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words // Nick DePaula
originally posted on September 13, 2009 // 
[As published in Sole Collector's Issue 29, available HERE]

With an insistence on looking retro, feeling luxe and offering extreme comfort, early on the look of the shoe remained more subtle, while the bulk of the initial attention would be paid towards the attention-getting elements, like the out-of-control tongue size, shape and height.

"I just kept saying, 'Well, if it's truly a retro-ish product, it should be very simple.' Things weren't very complicated back in the day," begins Mark Smith. "The McFly had I think three pieces. There was the upper, outsole and then some interesting stuff going on in the midsole. [The goal was] the more that I could simplify it, and yet keep it a modern retro, so you couldn't tell really from a distance if it was new or old until you got an up-close look at the details."

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Sure enough, the upper of the shoe took on a clean and simplified look throughout the early stages of the process, as it was the collar molding and midfoot strap that took the most time to get right. Though Smith is generally the lead designer on most projects he works on, this instance proved to be a bit different as Kanye injected his design thoughts and sketches as much as possible as well. But, every time a new element appeared, Smith insisted on removing another. "I'm a reductionist," he says.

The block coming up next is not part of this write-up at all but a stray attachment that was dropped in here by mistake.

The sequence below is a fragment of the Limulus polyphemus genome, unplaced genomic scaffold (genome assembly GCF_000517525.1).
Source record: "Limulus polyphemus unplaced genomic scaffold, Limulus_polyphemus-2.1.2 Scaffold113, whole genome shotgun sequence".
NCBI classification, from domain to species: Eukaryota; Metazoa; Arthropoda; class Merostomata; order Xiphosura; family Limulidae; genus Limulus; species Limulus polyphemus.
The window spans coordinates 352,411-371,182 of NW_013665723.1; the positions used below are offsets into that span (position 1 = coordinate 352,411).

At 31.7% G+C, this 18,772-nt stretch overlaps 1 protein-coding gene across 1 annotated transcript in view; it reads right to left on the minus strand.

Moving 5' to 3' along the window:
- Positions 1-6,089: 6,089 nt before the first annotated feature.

As with most of Mark Smith's projects, Chanhmy Vongxay, the Senior Footwear Technician at Nike's Innovation Kitchen, is often the person tasked with creating an initial sample based off of any of his sketches. After Kanye and Smith met in May of 2007 and began to sketch out some thoughts and ideas, Vongxay pieced together the very first pull-over sample of the Air Yeezy, which was heavily inspired by the Air Jordan V, and can be seen below. 

As the upper evolved along the timeline, the panels all began to flow together, and the team was clear on how the heel quarter would be split by a vertical line and the forefoot of the shoe would feature a clean toe cap. Other changes include the elimination of the sizable external heel counter, drafted off of the Air Mag, as well as the tongue and collar scaling down to a manageable size. Somewhat manageable at least.

Oh, and there was also the dominant midfoot strap, of course. After starting out with a D-ring along the medial side (seen to the right), a simple velcro closure was deemed the best solution, as the strap would go on to lay flat instead. While the design lines and silhouette proved to be fairly simple, choosing the materials would ended up being an ordeal on its own.

"The biggest trouble that ever came about had to do with the materials and selection. We would do a suede or a leather or a patent, and you can kind of see that in the final three colorways, they're all a bit different," explains Tiffany Beers. "We just kept sampling in different colors and different materials, trying to find that super-quality, soft, plush leather that both Mark and Kanye wanted. It took us a while to find a leather. We even took one of Kanye's leather jackets that he sent us, and we cut it up and made a shoe out of it."

Below: Kanye and Mark Smith hanging out in Nike's Innovation Kitchen in May of 2007.

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Below: The very first pull-over sample of the Air Yeezy, and on the left, an original sample with revision notes sketched onto the shoe from Mark Smith. 

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Below: The last round of samples for the final three colorways. Try and spot the differences from the production versions.

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